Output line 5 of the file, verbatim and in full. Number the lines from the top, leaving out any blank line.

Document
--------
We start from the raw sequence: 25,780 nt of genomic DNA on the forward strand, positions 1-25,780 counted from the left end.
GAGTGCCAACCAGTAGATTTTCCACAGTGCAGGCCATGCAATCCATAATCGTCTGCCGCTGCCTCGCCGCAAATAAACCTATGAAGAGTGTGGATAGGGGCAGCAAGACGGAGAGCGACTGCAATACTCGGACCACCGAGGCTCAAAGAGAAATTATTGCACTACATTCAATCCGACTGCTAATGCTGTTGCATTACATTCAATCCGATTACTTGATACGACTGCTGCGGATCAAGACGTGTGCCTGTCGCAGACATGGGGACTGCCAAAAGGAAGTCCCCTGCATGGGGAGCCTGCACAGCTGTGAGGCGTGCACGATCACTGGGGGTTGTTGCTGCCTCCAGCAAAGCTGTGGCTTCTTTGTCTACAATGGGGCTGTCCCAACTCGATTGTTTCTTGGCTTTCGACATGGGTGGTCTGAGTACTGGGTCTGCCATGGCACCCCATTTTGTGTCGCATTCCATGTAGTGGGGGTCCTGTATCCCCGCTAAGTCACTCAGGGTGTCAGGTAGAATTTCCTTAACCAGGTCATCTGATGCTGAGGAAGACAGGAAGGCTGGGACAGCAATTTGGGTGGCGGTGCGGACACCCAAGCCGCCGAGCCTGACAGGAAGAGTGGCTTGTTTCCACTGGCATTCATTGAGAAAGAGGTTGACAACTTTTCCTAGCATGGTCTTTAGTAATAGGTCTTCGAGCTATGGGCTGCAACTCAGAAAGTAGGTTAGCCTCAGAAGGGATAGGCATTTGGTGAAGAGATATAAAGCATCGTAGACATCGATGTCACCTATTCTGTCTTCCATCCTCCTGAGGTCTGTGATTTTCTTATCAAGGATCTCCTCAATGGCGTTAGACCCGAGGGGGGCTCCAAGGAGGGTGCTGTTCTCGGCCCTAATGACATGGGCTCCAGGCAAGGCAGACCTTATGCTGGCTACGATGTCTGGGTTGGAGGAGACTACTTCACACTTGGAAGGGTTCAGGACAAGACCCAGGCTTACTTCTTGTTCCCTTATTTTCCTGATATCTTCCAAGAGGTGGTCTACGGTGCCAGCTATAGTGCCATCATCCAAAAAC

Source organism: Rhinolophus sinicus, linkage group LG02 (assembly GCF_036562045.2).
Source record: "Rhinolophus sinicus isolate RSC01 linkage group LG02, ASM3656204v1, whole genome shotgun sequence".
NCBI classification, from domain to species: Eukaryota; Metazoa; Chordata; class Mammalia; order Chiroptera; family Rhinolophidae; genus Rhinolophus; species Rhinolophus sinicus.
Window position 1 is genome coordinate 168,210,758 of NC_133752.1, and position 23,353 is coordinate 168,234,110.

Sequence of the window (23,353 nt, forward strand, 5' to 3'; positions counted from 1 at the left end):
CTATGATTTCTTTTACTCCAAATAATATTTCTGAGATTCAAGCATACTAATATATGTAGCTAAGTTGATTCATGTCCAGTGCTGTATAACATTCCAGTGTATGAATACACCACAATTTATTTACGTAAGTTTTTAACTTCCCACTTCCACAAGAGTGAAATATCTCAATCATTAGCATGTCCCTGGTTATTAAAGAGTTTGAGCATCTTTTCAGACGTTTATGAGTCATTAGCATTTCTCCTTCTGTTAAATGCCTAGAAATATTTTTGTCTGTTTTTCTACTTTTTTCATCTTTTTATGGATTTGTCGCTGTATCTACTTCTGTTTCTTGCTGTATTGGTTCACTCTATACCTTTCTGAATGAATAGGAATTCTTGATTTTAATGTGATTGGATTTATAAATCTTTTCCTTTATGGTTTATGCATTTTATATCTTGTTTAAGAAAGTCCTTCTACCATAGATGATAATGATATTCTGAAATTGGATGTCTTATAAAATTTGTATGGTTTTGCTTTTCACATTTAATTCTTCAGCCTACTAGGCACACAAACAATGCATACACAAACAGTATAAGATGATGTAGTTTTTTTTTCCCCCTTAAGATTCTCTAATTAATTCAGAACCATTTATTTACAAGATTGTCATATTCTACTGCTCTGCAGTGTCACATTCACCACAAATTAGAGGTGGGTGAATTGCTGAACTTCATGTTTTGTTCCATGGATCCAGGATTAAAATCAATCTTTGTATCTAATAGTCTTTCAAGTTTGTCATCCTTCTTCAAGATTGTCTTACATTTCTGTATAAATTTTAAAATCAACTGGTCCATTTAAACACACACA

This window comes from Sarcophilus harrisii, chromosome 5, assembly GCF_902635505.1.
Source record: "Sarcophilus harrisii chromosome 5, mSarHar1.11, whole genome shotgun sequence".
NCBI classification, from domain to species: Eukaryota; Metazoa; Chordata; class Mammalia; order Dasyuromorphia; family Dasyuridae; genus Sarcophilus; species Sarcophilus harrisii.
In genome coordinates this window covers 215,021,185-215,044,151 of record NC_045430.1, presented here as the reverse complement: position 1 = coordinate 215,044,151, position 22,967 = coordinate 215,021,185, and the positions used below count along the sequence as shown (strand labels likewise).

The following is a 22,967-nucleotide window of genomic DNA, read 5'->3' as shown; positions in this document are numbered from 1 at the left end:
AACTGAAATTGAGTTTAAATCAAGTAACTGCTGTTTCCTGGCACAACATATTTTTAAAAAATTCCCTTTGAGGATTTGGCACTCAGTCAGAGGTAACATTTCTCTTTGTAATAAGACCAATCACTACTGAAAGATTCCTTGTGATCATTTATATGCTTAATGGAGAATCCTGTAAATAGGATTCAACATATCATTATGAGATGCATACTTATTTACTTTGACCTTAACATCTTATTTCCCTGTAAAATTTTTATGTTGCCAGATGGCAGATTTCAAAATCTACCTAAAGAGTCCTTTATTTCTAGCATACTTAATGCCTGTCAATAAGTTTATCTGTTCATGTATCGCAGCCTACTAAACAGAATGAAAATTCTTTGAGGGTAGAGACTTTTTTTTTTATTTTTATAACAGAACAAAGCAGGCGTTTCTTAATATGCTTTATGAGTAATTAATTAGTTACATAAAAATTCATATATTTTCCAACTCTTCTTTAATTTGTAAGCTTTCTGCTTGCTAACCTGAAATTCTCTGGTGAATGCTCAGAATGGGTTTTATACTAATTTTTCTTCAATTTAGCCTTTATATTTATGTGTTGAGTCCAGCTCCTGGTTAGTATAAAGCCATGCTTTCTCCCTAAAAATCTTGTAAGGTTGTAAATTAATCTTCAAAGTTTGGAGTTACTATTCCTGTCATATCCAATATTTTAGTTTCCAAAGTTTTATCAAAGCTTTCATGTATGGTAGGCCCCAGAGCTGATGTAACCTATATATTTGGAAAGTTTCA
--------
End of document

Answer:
NCBI classification, from domain to species: Eukaryota; Metazoa; Chordata; class Mammalia; order Chiroptera; family Rhinolophidae; genus Rhinolophus; species Rhinolophus sinicus.